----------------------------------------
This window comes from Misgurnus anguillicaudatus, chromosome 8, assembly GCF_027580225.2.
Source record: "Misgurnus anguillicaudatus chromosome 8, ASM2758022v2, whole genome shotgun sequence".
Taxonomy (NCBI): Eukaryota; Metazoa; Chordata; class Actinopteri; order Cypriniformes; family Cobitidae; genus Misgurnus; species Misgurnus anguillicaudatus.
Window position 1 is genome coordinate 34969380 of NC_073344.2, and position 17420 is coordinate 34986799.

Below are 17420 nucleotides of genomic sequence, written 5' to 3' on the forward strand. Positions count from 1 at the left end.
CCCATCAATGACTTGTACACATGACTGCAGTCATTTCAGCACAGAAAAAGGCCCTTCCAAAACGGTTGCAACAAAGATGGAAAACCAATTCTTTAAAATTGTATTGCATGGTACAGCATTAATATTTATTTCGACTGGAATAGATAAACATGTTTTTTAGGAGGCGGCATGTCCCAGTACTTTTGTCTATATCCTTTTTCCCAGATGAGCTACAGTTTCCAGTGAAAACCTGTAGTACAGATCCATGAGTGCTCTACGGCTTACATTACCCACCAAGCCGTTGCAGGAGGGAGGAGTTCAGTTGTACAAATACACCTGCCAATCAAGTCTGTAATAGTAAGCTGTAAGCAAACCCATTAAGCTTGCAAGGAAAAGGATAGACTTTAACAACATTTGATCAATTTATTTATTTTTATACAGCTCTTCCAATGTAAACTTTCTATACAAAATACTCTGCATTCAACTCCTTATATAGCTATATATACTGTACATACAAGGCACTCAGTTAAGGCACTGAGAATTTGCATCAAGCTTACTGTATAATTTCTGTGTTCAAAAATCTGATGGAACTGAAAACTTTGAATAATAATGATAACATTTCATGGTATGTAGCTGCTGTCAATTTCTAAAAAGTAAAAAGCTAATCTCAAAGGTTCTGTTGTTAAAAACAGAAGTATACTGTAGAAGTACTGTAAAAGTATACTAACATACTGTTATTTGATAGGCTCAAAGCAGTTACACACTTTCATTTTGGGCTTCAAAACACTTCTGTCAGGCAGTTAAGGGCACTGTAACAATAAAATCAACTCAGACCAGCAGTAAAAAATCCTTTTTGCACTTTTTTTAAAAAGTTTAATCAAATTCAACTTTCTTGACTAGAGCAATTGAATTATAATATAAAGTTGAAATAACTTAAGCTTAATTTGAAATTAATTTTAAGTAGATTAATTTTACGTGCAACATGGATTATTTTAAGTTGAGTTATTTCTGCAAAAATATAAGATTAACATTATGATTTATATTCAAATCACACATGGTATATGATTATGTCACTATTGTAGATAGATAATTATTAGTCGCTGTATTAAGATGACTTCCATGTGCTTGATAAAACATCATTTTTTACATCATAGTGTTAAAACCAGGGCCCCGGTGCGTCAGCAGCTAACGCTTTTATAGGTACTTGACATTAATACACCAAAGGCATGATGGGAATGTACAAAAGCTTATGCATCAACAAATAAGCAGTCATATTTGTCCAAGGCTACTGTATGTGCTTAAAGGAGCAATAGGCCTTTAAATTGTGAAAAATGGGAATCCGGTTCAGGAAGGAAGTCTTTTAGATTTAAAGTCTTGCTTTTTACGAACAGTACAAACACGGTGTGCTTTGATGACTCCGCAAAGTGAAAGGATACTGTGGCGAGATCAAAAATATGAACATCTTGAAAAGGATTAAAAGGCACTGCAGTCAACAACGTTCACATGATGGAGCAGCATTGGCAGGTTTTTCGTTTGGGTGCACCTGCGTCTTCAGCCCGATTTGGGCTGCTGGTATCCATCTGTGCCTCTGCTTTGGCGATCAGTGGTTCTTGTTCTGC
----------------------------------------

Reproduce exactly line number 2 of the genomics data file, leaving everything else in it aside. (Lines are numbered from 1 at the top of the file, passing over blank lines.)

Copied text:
Source record: "Misgurnus anguillicaudatus chromosome 8, ASM2758022v2, whole genome shotgun sequence".